Take a casual stroll through the Internet looking for comments about BioWare's Mass Effect 3, and chances are you'll find a massive pile of them, almost all dealing with the game's endings. Many are sharply acerbic, a few are defensive, but in almost all cases, not much is said about the 30+ hours of gameplay mechanics. Instead, most posts about the game focus on its final endings and whether or not they are "worthy" of the Mass Effect series. This phenomenon illustrates an important shift in how video games are being viewed. The industry is moving away from talking about games as a valid form of expression, to actually demonstrating it.
First, in case you were cryogenically frozen during the past five years, the Mass Effect series is what you can call an "Action RPG" space opera. Players take the role of Commander Shepard in a large, arcing quest to save the galaxy from utter extinction. While this is not exactly a groundbreaking plot, the core parts of the series are rooted in the large amount of leeway that the player has in playing Shepard: romances can be entered into, allies can (and will) die based on your decisions, and in most interactions you have the option of allowing Shepard to be either a glimmering Paragon of pure virtue or a Machiavellian renegade of questionable moral values (or anything in between).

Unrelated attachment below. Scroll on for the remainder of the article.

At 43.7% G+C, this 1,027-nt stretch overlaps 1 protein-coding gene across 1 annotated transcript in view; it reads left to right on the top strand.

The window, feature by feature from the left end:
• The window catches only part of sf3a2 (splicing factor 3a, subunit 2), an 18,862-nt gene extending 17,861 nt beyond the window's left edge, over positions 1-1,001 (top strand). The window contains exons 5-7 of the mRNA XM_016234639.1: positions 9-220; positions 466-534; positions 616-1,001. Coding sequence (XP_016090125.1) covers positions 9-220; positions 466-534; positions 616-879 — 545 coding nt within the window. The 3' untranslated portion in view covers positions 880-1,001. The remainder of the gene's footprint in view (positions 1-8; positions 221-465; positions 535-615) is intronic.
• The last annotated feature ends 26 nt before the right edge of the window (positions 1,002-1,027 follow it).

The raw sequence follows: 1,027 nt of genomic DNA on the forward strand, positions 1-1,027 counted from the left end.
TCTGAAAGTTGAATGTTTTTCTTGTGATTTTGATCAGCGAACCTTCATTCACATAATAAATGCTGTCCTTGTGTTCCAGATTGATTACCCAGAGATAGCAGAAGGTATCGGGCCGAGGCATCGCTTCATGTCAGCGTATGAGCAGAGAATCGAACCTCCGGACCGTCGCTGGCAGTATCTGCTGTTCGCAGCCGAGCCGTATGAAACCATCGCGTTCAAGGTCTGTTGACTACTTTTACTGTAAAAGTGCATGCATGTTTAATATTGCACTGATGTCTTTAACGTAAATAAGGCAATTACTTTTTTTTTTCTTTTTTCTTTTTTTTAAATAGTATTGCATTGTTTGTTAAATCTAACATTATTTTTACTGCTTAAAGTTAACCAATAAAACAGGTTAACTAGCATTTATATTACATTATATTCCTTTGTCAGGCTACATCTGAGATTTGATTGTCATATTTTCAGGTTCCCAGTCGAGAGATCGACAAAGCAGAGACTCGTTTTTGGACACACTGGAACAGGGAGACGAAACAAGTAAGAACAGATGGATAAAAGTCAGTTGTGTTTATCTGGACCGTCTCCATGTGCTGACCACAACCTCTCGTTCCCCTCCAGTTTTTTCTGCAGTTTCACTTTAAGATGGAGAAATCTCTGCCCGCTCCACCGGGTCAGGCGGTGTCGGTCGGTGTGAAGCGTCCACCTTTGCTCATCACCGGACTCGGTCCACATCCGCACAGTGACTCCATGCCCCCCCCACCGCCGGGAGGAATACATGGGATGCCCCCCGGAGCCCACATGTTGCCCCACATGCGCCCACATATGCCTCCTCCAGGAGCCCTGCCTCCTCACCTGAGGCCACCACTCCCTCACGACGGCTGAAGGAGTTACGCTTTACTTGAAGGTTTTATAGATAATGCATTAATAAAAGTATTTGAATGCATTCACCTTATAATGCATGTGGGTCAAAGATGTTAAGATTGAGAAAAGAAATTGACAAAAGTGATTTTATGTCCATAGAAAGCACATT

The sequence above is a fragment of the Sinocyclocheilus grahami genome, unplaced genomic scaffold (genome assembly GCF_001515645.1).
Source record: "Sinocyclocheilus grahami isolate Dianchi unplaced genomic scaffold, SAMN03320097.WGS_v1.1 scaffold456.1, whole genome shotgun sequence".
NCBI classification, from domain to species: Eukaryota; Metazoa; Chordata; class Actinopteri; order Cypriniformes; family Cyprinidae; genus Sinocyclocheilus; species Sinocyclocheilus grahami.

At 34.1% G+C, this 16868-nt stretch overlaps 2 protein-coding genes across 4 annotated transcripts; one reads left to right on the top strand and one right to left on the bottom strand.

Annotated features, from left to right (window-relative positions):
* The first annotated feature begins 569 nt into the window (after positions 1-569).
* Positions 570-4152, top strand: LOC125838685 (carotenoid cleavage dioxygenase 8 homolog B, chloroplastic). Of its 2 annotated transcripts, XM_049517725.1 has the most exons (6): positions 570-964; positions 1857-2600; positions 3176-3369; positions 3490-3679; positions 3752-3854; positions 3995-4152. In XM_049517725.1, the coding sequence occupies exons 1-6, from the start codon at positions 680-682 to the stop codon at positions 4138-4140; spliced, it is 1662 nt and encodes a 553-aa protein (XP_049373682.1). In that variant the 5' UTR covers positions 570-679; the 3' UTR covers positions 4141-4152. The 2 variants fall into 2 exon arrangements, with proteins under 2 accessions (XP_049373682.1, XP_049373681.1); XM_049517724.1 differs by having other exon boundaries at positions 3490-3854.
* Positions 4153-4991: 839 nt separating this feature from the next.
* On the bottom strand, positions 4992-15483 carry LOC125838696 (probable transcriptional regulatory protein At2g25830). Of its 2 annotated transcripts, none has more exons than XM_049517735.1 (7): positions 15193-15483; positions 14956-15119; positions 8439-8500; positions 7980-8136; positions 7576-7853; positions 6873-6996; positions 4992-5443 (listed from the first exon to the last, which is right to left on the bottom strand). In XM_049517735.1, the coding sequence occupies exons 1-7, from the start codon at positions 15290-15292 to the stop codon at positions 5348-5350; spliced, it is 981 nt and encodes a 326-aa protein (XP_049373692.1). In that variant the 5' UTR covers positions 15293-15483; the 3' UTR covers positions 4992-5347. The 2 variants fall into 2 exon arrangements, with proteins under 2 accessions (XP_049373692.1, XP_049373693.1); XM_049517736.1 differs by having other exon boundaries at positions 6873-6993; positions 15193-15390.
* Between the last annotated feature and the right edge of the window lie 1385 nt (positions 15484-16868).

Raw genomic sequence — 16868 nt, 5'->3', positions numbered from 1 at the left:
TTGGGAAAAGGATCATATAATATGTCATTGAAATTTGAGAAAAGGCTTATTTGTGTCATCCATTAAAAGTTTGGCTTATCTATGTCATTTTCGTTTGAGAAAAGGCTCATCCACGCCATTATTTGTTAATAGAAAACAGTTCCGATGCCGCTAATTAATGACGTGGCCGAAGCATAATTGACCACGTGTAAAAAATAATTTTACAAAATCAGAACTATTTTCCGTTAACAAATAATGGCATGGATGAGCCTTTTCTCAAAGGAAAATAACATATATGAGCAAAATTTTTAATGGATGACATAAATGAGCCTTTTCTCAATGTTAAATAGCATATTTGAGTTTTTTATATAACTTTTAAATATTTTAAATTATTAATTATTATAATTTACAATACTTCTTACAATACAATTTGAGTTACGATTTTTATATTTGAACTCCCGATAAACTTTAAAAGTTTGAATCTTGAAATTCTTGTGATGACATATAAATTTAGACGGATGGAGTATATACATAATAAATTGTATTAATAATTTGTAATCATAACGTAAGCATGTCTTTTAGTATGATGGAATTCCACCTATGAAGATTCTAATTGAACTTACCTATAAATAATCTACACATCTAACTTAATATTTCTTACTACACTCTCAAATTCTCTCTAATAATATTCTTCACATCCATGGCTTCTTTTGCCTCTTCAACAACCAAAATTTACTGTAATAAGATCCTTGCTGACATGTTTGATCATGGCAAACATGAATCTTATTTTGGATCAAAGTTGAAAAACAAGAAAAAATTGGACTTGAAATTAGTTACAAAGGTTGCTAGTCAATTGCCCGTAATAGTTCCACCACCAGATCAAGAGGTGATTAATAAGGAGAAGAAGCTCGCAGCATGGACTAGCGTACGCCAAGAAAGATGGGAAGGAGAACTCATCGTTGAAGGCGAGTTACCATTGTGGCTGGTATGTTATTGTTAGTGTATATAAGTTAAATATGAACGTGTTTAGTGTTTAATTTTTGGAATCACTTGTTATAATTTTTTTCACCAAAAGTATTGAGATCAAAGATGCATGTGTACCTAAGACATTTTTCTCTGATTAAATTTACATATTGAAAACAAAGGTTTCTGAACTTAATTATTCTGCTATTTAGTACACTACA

The day before the release of Mass Effect 3, BioWare leaked the endings to its fans and polled them to gauge their reaction. Ninety percent of users said "the endings suck." That's a pretty unambiguous statement. After about a month of similar comments from consumers, BioWare co-founder, Dr. Ray Muzyka, published a blog post explaining the studio's intention to make some changes to the offered endings.
"When we start having the same discussions that these other media forms are having about artistic integrity, author hubris and fan expectations, that's when we need to stop talking and start showing"
I'm not here to debate the actual qualities of the endings. I'm also not here to over analyze the question of "author creative control" vs. "responsibility to the audience." Rather, as I mentioned previously, I see a larger underlying issue that I think Mass Effect 3 has illustrated better than any other game to date.
Mass Effect 3 has run aground on an issue that has long plagued other media. Books, movies, and television shows have all gone through the exact same issue: what should one do when an ending fails to resonate with the audience? While many would grant the creators the right to finish the story as they see fit, many creators have also changed their mind about the original ending they made.
That is where I think the real story to this whole saga lies. The loudest complaint relating to the endings is: "My choices didn't matter."